Who is Liable for a Property that is Damaged Before or During Closing?

November 1, 2019

Finishing the deal between a buyer and seller for a home is an intensive process that includes plenty of paperwork, walkthroughs, and other real estate professionals to help make things go by smoothly. While the goal is to keep everything above board and moving at an efficient pace, there is always the risk that something will be damaged in the process, especially with multiple people coming in and out. If there is physical damage assessed during this process, it’s important to know who is responsible and what a buyer or seller can do.

Defects and deficiencies that are found before the final stage of the closing deal will usually have the effect of stopping the sale in its tracks if they’re harsh enough. While a typical real estate transaction includes a few bumps in the road, things usually get straightened out without too much of a hold-up. But if there is physical damage applied to the property, the buyer will have the option to stop the sale and discontinue moving forward if they so choose. They even have it within their rights to sue the real estate agent if they caused the damage somehow.

That being said it’s important for real estate professionals to know where they stand legally in this process, see the value of coverage like real estate liability insurance, and know what a buyer or seller can do so they can make the right decisions.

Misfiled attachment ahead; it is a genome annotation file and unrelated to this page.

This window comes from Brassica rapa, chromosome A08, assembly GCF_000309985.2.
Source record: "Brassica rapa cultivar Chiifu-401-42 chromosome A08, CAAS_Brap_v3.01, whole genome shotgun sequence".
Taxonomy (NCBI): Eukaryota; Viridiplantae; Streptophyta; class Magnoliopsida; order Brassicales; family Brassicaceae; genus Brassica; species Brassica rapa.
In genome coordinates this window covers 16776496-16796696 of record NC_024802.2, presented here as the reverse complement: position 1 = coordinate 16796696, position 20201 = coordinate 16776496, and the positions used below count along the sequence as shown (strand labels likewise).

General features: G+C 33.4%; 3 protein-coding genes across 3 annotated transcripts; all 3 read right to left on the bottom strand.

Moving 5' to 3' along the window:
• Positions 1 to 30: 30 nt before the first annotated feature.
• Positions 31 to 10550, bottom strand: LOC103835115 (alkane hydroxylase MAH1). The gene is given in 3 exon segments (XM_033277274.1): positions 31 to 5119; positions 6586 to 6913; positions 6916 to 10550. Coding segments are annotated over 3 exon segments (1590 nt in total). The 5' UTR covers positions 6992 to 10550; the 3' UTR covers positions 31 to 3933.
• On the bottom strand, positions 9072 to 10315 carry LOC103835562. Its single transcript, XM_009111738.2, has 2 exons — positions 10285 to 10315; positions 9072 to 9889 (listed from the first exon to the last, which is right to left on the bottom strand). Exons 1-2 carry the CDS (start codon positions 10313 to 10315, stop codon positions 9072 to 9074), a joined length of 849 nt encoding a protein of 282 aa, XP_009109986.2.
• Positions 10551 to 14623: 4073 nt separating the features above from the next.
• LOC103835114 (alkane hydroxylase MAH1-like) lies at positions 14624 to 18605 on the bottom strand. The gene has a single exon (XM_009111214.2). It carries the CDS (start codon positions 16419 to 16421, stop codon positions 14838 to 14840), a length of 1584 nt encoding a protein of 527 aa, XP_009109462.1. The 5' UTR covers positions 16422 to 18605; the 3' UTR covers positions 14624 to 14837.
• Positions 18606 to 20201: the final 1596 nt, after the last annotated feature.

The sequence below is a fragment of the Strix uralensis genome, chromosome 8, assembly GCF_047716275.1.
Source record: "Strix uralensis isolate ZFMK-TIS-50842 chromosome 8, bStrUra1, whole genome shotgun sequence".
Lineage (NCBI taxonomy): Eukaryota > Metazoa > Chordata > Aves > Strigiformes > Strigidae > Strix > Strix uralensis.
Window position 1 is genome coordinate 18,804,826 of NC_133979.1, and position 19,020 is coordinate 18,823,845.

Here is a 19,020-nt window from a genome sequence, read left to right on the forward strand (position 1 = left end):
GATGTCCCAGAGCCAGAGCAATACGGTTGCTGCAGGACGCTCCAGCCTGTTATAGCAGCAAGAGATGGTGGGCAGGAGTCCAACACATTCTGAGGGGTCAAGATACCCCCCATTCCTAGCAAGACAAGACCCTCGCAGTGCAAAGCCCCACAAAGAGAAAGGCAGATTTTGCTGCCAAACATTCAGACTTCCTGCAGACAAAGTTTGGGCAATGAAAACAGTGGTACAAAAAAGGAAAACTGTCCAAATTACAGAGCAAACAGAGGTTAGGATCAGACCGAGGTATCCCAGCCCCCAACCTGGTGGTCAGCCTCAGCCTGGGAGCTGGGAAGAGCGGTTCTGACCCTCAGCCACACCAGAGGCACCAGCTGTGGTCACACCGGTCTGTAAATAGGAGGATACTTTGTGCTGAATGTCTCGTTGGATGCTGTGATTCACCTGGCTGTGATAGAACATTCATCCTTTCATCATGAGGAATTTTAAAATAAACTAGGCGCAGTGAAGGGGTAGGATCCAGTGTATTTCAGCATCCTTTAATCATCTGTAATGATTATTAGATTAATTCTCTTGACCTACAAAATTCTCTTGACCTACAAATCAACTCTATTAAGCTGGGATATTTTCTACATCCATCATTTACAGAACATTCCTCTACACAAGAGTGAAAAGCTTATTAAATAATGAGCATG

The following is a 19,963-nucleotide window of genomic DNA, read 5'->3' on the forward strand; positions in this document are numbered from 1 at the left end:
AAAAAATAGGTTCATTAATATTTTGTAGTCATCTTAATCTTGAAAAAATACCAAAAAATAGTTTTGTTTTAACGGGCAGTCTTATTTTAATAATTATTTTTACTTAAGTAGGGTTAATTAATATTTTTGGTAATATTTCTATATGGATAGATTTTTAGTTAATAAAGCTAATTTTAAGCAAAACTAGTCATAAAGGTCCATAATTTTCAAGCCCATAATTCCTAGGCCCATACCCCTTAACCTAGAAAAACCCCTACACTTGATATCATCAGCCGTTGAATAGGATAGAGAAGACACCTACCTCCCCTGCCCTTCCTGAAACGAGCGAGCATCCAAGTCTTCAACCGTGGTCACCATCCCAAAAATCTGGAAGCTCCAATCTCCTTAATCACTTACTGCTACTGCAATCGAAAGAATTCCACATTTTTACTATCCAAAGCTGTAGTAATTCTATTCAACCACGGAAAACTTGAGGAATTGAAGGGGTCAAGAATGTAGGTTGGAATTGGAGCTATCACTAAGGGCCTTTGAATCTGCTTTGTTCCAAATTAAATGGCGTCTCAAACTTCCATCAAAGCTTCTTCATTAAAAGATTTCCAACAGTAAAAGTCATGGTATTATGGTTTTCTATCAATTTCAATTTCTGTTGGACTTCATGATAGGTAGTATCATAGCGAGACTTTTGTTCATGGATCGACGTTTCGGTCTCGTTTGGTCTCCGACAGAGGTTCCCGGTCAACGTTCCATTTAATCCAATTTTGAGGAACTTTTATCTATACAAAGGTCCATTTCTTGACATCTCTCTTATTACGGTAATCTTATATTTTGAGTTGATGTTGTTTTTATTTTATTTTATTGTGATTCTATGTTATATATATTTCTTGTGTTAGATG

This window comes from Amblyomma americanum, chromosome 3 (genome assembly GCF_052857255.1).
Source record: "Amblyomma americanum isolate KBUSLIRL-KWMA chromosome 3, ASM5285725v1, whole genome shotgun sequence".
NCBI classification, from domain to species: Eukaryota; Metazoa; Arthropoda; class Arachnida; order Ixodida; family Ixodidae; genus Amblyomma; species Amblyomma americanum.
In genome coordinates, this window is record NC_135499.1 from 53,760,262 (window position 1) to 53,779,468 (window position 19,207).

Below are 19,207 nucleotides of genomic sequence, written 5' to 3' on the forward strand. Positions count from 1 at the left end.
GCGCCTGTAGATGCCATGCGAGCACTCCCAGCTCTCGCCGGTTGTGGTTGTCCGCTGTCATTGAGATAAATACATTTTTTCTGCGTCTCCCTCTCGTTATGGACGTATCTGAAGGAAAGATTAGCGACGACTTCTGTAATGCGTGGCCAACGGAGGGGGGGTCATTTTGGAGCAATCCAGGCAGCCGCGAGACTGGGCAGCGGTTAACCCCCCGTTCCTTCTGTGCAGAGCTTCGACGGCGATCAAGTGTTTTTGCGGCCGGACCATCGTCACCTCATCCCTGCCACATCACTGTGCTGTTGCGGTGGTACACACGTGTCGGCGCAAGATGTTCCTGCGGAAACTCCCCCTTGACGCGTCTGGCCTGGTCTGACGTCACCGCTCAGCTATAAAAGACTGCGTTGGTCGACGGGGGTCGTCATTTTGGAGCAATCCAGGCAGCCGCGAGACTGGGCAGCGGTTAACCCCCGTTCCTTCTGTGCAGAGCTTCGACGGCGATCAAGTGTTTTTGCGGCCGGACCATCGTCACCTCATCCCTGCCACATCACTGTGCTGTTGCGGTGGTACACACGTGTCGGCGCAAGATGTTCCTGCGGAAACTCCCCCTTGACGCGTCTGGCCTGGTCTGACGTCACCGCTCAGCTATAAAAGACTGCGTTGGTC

For real estate professionals, the laws of the property will vary from state to state. Generally, if the real estate agent acted negligently while showing the house to buyers, and that in turn caused damage to the property, the real estate agent would have a strong suit against them. The real estate company they work for could even be in the crosshairs.

In cases where physical damage is severe, the sale can be stopped. But usually, for minor damage that can be repaired quickly, the process of closing a sale isn’t held up too extensively. Most contracts in the real estate deal will include stipulations surrounding what should be done if unexpected damage occurs during the closing part. For instance, a contract may allow a buyer to collect a portion of the insurance and close on the transaction if the home is completely destroyed.

When a home is damaged but not destroyed entirely, the question of whether or not to continue on with the sale will come down to cost. If damage comes in at less than five percent of the agreed-upon price, then all parties will usually feel fine moving forward, but some contracts may set the cap at a higher rate.

It can also be helpful to have another inspection of the property set up after any damage occurs to see if more extensive damage has been assessed. Whether it’s hail damage, a major storm, flooding, fire—any and all damaged needed to be looked at to see how far it has reached. Flooding, for instance, is more than just high standing water. It can provide structural damage that be not apparent right away.

About Associations Liability Insurance Agency (ALIA)

The ALIA Team (part of the Riverton Insurance Agency Corporation), specializes in helping real estate professionals find the affordable and comprehensive liability insurance they need, without the hassle. ALIA dates its roots to 1991 with the founding of FREA, Foundation of Real Estate Associates. In 2013, ALIA was created to work with multiple insurance companies thereby broadening the portfolio of products to customers. For more information about our products and services, contact us today at (800) 882-4410.